Draft of 200,000 Men Ordered

March 14, 1864

President Lincoln orders the draft of 200,000 men: “In order to supply the force required to be drafted for the Navy, and to provide an adequate reserve force for all contingencies,— in addition to the five hundred thousand men called for February 1st. 1864, a call is hereby made and a draft ordered for two hundred thousand men for the “military service” (Army, Navy, and Marine Corps) of the United States.

The proportional quotas for the different wards, towns, townships, precincts or election districts, or counties, will be made known through the Provost Marshal General’s Bureau, and account will be taken of the credits and deficiencies on former quotas.

The 15th. day of April, 1864, is designated as the time up to which the numbers required from each “ward of a city, town,” &c. may be raised by voluntary enlistment, and drafts will be made in “each ward of a city, town,” &c. which shall not have filled the quota assigned to it within the time designated, for the number required to fill said quotas. The draft will be commenced as soon after the 15th. of April as practicable.

White House aide William O. Stoddard writes in an anonymous newspaper dispatch: “Spring is really here at last.  The air is bright with glorious sunshine, the wind is from the south, the roads are drying fast, and everything looks bright for the Republic.”  He writes: “The letter of Secretary [Salmon P.] Chase, withdrawing his name from the list of candidates for the Union nomination for President, was not altogether unexpected.  It would have come earlier with a better grace, but it has been well done now – with dignity, and without presumption or unnecessary words.  The contest is greatly narrowed by this withdrawal, for there are not many men on our side of the House who will have the vanity to urge their personal claims, when Mr. Chase himself has seen and said that he cannot patriotically do so.  I can think of a man who will not be so retarded, but I imagine him to be so determined to run, that he will ‘got it alone,’ with little reference to propriety or consequences.”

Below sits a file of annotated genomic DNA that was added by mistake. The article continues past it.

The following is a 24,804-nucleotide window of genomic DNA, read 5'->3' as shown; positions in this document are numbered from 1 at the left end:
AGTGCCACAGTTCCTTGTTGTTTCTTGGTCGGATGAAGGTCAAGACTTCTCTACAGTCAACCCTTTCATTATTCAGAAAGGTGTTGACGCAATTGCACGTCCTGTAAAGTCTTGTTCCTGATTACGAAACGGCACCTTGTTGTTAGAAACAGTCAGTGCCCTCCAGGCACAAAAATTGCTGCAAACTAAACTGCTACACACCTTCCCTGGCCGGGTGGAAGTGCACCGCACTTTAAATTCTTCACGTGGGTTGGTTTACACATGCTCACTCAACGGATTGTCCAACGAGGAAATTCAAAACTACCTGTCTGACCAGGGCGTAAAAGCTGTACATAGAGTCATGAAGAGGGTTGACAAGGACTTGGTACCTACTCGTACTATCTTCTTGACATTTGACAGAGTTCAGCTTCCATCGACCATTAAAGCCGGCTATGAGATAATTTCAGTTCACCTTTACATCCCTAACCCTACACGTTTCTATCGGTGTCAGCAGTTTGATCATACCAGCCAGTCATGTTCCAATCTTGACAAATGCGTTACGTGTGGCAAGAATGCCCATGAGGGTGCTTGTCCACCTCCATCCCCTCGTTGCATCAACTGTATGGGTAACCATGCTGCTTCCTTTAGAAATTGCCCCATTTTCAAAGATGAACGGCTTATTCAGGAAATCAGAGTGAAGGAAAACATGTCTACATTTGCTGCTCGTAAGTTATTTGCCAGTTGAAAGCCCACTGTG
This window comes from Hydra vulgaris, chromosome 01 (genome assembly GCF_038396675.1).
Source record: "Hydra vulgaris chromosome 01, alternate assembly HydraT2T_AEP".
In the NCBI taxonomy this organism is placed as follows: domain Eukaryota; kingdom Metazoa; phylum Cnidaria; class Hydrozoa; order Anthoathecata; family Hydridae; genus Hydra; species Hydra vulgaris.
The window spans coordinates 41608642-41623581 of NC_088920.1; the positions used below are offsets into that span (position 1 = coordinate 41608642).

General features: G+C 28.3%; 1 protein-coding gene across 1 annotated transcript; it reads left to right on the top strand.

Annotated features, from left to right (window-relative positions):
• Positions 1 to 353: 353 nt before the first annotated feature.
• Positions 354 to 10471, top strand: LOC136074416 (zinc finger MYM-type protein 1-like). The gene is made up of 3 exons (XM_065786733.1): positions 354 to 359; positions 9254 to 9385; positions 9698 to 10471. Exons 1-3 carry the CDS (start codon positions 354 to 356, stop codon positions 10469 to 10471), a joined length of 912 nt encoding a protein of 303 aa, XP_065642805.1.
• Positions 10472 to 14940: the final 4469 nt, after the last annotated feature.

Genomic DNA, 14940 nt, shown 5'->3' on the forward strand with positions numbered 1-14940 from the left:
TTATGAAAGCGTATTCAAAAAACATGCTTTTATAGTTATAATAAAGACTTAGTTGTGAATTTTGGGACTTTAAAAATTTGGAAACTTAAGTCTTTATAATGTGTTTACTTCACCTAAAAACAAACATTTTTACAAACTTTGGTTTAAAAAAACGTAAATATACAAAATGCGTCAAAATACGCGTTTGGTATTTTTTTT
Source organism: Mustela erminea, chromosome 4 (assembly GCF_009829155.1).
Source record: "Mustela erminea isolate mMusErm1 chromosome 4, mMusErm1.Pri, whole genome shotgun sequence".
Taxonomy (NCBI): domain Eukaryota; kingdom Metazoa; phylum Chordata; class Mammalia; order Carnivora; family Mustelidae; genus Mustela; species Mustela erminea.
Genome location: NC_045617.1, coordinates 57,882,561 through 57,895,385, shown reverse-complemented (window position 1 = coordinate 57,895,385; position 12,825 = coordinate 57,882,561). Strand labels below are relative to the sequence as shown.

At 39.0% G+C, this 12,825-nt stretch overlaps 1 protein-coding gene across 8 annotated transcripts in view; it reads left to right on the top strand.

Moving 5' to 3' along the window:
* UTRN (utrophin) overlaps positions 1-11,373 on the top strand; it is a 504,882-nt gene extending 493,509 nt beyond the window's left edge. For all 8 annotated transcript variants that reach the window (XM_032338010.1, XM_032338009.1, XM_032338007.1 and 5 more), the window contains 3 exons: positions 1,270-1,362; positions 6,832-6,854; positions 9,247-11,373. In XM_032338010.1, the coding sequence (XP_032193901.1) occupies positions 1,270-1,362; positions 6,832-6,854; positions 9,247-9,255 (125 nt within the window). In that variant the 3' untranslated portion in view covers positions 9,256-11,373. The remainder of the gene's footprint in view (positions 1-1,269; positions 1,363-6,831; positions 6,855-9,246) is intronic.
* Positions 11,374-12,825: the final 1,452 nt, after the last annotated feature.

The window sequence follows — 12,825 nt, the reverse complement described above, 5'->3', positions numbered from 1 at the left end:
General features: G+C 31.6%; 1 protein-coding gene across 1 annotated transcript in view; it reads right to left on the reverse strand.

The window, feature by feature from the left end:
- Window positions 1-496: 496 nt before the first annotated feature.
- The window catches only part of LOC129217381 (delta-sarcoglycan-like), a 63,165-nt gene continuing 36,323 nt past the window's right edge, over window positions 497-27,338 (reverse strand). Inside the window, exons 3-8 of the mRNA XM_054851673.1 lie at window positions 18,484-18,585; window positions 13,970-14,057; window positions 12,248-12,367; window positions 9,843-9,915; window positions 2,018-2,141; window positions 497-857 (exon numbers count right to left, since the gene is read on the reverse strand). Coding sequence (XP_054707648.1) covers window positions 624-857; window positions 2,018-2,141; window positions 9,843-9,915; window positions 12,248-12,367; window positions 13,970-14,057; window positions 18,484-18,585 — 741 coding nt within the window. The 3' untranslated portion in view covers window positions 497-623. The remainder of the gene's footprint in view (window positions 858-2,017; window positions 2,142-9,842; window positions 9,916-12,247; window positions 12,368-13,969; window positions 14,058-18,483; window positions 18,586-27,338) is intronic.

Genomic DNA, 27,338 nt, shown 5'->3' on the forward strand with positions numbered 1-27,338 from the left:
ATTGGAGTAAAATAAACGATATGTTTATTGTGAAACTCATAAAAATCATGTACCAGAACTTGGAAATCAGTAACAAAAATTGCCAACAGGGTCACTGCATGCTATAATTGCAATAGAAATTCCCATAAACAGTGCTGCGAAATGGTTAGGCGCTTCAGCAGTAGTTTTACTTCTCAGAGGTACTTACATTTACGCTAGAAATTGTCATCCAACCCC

At night, Pennsylvania Governor Andrew Gregg Curtin meets with President Lincoln – at Curtin’s request.   A Union Army officer from Indiana, John Pope, writes President Lincoln: “The enclosed ring was made by a Hoosier Soldier the night after the taking of Lookout Mountain, from a Laurell root dug that night from the top of Lookout.

He desired it presented to you as a Soldier’s Humble offering, whose love of Country like the offering can have no end.

He heard in the cars coming from Nashville Tenn. that I purposed going to Washington, so stated his desire– The oppertunity was not afforded me of seeing you but once –during your public Levee — hence send it by mail–

Mr Lincoln permit me to express to you my personal heartfelt thanks for your firm — honest — unwavering handling of the good ship of state — with such a Pilot to continue at the Helm — she will soon be moored safely. Yr Friend truly J. P. Pope

Pope added in a postscript: “You are much more now the nation’s choice than ever there exists the same quiet, deep feeling both in Citizen & soldier & I pray God you will hearken to the feeling.”

Published in: on March 14, 2014 at 9:00 am  Leave a Comment  

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